Question: Did the Church suppress a revelation given to Joseph Smith in 1831 which encouraged the implementation of polygamy by intermarriage with the Indians in order to make them a “white and delightsome” people?

Table of Contents

Question: Did the Church suppress a revelation given to Joseph Smith in 1831 which encouraged the implementation of polygamy by intermarriage with the Indians in order to make them a “white and delightsome” people?

The only evidence for this revelation is a letter written by W. W. Phelps in 1861 in which he recounts from memory some of Joseph's comments in Independence, Missouri, on 17 July 1831

It is claimed that the church "suppressed" a 1831 revelation in which the Church was commanded to make the Indians a “white and delightsome” people through polygamous intermarriage. The basis for this claim is a letter written by W. W. Phelps in 1861 (30 years after the revelation was said to have been given) in which he recounts from memory some of Joseph's comments in Independence, Missouri, on 17 July 1831. At present, the only evidence that an 1831 revelation was given is the 1861 document written by Phelps.

According to critics, Joseph Fielding Smith, who was Church historian at the time, stated that the principle of plural marriage was revealed to Joseph Smith in a revelation given in July 1831.[1] Critic Fawn Brodie claims that Joseph Fielding Smith told her about the revelation but would not allow her to see it.[2] Critics conclude that the “real reason” that the revelation was not released was because it commanded Church members to marry the Indians in order to make them a “white and delightsome” people.

The text of W. W. Phelps' 1861 recollection of the revelation

In 1861, 30 years after it was said to have been given, W. W. Phelps wrote from memory his recollection of what he claimed was the revelation given in 1831 by the Prophet:

Part of a revelation by Joseph Smith Jr. given over the boundary, west of Jackson Co. Missouri, on Sunday morning, July 17, 1831, when Seven Elders, viz: Joseph Smith, Jr., Oliver Cowdery, W. W. Phelps, Martin Harris, Joseph Coe, Ziba Peterson, and Joshua Lewis united their hearts in prayer, in a private place, to inquire of the Lord who should preach the first sermon to the remnants of the Lamanites and Nephites, and the people of that Section, that should assemble that day in the Indian country, to hear the gospel, and the revelations according to the Book of Mormon.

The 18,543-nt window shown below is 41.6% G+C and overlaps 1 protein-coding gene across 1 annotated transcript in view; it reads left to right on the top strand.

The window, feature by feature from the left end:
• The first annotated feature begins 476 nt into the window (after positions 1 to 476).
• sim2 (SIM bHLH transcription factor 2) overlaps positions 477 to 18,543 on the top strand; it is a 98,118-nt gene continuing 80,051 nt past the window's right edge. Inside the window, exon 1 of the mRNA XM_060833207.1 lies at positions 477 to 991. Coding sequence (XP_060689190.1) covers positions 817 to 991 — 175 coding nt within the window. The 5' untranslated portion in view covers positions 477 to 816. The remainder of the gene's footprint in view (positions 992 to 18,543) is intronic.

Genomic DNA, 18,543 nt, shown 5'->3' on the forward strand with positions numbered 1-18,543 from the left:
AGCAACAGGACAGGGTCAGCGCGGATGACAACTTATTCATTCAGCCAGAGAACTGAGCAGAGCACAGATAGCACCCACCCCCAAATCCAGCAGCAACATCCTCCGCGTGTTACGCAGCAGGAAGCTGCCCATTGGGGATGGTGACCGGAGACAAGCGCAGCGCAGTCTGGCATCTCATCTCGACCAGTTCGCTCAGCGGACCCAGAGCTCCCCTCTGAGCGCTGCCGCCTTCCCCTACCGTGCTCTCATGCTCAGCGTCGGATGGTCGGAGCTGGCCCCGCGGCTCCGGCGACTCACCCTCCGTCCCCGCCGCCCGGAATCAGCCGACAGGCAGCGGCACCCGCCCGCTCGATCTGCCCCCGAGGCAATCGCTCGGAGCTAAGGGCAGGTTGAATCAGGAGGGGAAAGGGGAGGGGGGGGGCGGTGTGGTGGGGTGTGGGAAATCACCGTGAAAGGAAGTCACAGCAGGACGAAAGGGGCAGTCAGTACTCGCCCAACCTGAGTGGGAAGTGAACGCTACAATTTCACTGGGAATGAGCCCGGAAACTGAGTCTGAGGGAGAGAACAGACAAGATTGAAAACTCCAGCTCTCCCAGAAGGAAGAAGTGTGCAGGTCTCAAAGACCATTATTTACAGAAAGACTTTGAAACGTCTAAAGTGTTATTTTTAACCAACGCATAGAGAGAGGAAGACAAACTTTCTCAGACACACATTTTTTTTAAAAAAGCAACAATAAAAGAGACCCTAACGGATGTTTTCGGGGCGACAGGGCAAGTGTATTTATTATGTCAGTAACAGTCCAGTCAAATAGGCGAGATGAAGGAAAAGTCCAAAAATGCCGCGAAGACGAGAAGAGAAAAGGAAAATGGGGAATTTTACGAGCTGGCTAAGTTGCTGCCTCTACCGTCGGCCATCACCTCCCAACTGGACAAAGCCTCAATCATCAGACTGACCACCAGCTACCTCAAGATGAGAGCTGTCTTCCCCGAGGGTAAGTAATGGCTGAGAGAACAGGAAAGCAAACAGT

Among the company, there being neither pen, ink or paper, Joseph remarked that the Lord could preserve his words as he had ever done, till the time appointed, and proceeded:

Verily, verily, saith the Lord your Redeemer, even Jesus Christ, the light and the life of the world, ye can not discerne with your natural eyes, the design and the purpose of your Lord and your God, in bringing you thus far into the wilderness for a trial of your faith, and to be especial witnesses, to bear testimony of this land, upon which the Zion of God shall be built up in the last days, when it is redeemed. …

[I]t is my will, that in time, ye should take unto you wives of the Lamanites and Nephites, that their posterity may become white, delightsome, and Just, for even now their females are more virtuous than the gentiles.

Gird up your loins and be prepared for the mighty work of the Lord to prepare the world for my second coming to meet the tribes of Israel according to the predictions of all the holy prophets since the beginning; …

Be patient, therefore, possessing your souls in peace and love, and keep the faith that is now delivered unto you for the gathering of scattered Israel, and lo, I am with you, though ye cannot see me, till I come: even so. Amen.

Phelp's wrote his note 30 years after the revelation was said to have been given, after polygamy had been openly practiced for a number of years

A note written by W. W. Phelps in the 1861 document implies that marriage with the Indians coincided with Joseph Smith's planned intent to institute polygamy.

About three years after this was given, I asked brother Joseph, privately, how "we," that were mentioned in the revelation could take wives of the "natives" as we were all married men? He replied instantly "In the same manner that Abraham took Hagar and Keturah; and Jacob took Rachel, Bilhah and Zilpah; by revelation—the saints of the Lord are always directed by revelation."

It is important to note that Phelps wrote his note 30 years after the revelation was said to have been given, after polygamy had been openly practiced for a number of years.

Notes

  1. The source is said to be a letter from Joseph Fielding Smith to J. W. A. Baily dated September 5, 1935.
  2. Fawn M. Brodie, No Man Knows My History: The Life of Joseph Smith (New York: Alfred A. Knopf, 1945), 184, footnote. ( Index of claims )